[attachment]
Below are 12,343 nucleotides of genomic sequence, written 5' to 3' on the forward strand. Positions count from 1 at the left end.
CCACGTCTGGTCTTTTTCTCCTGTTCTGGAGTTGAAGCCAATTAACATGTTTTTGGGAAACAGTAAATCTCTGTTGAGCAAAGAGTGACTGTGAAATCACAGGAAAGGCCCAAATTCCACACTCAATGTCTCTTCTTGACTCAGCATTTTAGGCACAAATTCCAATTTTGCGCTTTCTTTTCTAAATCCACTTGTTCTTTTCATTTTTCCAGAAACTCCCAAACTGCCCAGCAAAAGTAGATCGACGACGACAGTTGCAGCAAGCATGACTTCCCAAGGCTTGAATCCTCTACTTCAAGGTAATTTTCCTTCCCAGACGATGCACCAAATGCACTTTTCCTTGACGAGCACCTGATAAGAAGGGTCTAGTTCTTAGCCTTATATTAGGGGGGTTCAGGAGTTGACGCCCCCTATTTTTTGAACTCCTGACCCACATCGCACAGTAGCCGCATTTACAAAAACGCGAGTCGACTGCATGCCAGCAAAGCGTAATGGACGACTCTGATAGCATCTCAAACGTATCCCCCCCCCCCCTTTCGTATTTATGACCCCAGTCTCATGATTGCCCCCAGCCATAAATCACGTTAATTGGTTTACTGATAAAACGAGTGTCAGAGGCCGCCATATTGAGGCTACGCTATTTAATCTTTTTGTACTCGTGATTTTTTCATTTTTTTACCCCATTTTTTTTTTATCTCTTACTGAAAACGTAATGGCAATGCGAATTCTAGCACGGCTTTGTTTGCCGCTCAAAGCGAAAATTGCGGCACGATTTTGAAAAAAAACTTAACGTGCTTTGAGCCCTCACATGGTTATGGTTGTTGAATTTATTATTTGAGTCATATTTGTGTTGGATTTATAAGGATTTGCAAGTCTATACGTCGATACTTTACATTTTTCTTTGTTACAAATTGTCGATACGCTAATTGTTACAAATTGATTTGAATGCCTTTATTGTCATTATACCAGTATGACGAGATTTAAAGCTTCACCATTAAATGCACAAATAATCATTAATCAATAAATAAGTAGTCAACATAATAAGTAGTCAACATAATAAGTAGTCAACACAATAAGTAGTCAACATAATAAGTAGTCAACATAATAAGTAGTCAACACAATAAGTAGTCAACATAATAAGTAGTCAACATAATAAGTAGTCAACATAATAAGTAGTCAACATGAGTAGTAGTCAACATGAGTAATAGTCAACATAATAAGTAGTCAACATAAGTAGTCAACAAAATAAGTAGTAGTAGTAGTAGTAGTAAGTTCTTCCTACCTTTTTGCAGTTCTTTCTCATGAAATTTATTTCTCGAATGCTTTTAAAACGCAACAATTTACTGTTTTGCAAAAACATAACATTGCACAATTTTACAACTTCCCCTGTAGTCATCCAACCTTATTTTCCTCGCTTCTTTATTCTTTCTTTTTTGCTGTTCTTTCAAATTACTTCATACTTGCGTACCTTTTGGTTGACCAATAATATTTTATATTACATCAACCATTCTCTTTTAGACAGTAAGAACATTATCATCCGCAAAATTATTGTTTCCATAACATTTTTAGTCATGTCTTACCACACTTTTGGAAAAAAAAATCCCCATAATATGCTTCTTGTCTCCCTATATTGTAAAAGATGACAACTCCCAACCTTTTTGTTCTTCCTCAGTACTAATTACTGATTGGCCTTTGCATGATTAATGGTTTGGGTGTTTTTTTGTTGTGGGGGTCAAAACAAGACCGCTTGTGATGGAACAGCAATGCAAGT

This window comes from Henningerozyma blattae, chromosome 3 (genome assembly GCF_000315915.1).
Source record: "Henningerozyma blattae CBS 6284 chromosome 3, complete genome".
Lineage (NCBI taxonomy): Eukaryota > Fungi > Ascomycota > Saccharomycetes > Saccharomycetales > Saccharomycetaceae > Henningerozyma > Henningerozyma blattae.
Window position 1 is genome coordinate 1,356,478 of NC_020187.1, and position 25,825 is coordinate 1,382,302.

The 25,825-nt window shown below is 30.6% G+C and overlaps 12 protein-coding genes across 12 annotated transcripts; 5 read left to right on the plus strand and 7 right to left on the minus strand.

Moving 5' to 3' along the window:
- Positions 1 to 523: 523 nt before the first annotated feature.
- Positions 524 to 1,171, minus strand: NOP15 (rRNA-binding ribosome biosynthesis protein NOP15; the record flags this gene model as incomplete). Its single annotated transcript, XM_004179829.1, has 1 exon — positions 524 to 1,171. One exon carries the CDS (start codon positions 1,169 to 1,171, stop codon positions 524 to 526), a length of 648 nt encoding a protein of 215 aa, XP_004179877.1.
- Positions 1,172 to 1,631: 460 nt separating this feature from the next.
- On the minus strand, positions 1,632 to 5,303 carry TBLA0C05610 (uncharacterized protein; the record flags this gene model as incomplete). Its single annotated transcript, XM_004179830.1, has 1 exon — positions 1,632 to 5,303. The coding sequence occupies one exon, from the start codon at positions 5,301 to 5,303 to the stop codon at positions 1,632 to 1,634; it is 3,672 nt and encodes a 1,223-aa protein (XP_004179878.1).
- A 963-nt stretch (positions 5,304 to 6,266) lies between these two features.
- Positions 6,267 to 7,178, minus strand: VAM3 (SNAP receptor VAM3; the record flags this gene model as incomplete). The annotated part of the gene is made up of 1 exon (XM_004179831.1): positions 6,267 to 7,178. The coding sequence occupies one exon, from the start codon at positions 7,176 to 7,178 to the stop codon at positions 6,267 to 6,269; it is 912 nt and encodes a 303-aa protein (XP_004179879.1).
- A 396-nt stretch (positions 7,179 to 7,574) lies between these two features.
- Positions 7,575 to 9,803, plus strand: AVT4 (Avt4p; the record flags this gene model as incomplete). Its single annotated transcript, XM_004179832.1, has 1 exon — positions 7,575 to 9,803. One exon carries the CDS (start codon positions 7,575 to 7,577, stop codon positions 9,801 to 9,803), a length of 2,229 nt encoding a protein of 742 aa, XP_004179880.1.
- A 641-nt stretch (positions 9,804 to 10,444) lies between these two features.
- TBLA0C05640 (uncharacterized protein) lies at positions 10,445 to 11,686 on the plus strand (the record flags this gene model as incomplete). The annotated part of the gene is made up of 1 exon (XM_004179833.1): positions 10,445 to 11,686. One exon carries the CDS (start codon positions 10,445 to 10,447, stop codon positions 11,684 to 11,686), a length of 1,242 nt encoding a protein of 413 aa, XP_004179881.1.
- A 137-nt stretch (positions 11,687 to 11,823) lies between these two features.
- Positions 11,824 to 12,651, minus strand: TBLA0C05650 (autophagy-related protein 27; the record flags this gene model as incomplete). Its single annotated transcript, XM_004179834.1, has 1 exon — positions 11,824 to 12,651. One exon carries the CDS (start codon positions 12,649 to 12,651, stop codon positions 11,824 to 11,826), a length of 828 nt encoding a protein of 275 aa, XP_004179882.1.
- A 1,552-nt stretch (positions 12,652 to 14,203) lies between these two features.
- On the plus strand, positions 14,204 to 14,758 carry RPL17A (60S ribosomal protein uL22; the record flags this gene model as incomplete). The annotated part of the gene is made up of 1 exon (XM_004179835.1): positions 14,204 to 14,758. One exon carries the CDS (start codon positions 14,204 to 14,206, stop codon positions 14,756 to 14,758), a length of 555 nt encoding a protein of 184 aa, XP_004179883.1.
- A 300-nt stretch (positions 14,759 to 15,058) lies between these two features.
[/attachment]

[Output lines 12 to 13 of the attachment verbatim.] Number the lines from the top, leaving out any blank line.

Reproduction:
- On the minus strand, positions 1,632 to 5,303 carry TBLA0C05610 (uncharacterized protein; the record flags this gene model as incomplete). Its single annotated transcript, XM_004179830.1, has 1 exon — positions 1,632 to 5,303. The coding sequence occupies one exon, from the start codon at positions 5,301 to 5,303 to the stop codon at positions 1,632 to 1,634; it is 3,672 nt and encodes a 1,223-aa protein (XP_004179878.1).
- A 963-nt stretch (positions 5,304 to 6,266) lies between these two features.